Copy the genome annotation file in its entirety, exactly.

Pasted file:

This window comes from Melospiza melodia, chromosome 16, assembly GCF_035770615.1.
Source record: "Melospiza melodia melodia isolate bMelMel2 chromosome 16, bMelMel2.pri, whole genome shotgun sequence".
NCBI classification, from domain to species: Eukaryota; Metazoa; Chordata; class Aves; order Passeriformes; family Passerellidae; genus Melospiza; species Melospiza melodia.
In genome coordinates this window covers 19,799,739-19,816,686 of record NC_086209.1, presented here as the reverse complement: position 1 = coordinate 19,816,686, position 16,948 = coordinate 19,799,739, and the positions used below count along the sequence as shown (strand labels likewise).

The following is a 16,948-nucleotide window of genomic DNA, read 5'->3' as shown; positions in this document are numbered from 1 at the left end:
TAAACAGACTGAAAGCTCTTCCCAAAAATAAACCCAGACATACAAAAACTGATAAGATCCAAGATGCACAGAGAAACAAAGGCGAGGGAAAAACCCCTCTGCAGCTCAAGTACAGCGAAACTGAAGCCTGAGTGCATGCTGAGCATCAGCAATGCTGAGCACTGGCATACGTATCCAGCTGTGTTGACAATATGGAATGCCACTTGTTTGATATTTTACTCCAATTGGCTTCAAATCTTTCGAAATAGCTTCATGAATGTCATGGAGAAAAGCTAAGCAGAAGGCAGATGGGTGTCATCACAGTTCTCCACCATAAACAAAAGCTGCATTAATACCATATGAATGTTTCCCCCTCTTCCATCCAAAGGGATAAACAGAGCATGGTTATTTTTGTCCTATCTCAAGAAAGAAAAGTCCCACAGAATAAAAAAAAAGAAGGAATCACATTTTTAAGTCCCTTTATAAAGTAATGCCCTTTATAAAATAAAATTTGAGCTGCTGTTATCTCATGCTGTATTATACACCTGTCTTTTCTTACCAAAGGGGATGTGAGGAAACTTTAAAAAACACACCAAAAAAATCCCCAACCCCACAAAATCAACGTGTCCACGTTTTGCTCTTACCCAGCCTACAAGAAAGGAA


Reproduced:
This window comes from Melospiza melodia, chromosome 16, assembly GCF_035770615.1.
Source record: "Melospiza melodia melodia isolate bMelMel2 chromosome 16, bMelMel2.pri, whole genome shotgun sequence".
NCBI classification, from domain to species: Eukaryota; Metazoa; Chordata; class Aves; order Passeriformes; family Passerellidae; genus Melospiza; species Melospiza melodia.
In genome coordinates this window covers 19,799,739-19,816,686 of record NC_086209.1, presented here as the reverse complement: position 1 = coordinate 19,816,686, position 16,948 = coordinate 19,799,739, and the positions used below count along the sequence as shown (strand labels likewise).

The following is a 16,948-nucleotide window of genomic DNA, read 5'->3' as shown; positions in this document are numbered from 1 at the left end:
TAAACAGACTGAAAGCTCTTCCCAAAAATAAACCCAGACATACAAAAACTGATAAGATCCAAGATGCACAGAGAAACAAAGGCGAGGGAAAAACCCCTCTGCAGCTCAAGTACAGCGAAACTGAAGCCTGAGTGCATGCTGAGCATCAGCAATGCTGAGCACTGGCATACGTATCCAGCTGTGTTGACAATATGGAATGCCACTTGTTTGATATTTTACTCCAATTGGCTTCAAATCTTTCGAAATAGCTTCATGAATGTCATGGAGAAAAGCTAAGCAGAAGGCAGATGGGTGTCATCACAGTTCTCCACCATAAACAAAAGCTGCATTAATACCATATGAATGTTTCCCCCTCTTCCATCCAAAGGGATAAACAGAGCATGGTTATTTTTGTCCTATCTCAAGAAAGAAAAGTCCCACAGAATAAAAAAAAAGAAGGAATCACATTTTTAAGTCCCTTTATAAAGTAATGCCCTTTATAAAATAAAATTTGAGCTGCTGTTATCTCATGCTGTATTATACACCTGTCTTTTCTTACCAAAGGGGATGTGAGGAAACTTTAAAAAACACACCAAAAAAATCCCCAACCCCACAAAATCAACGTGTCCACGTTTTGCTCTTACCCAGCCTACAAGAAAGGAA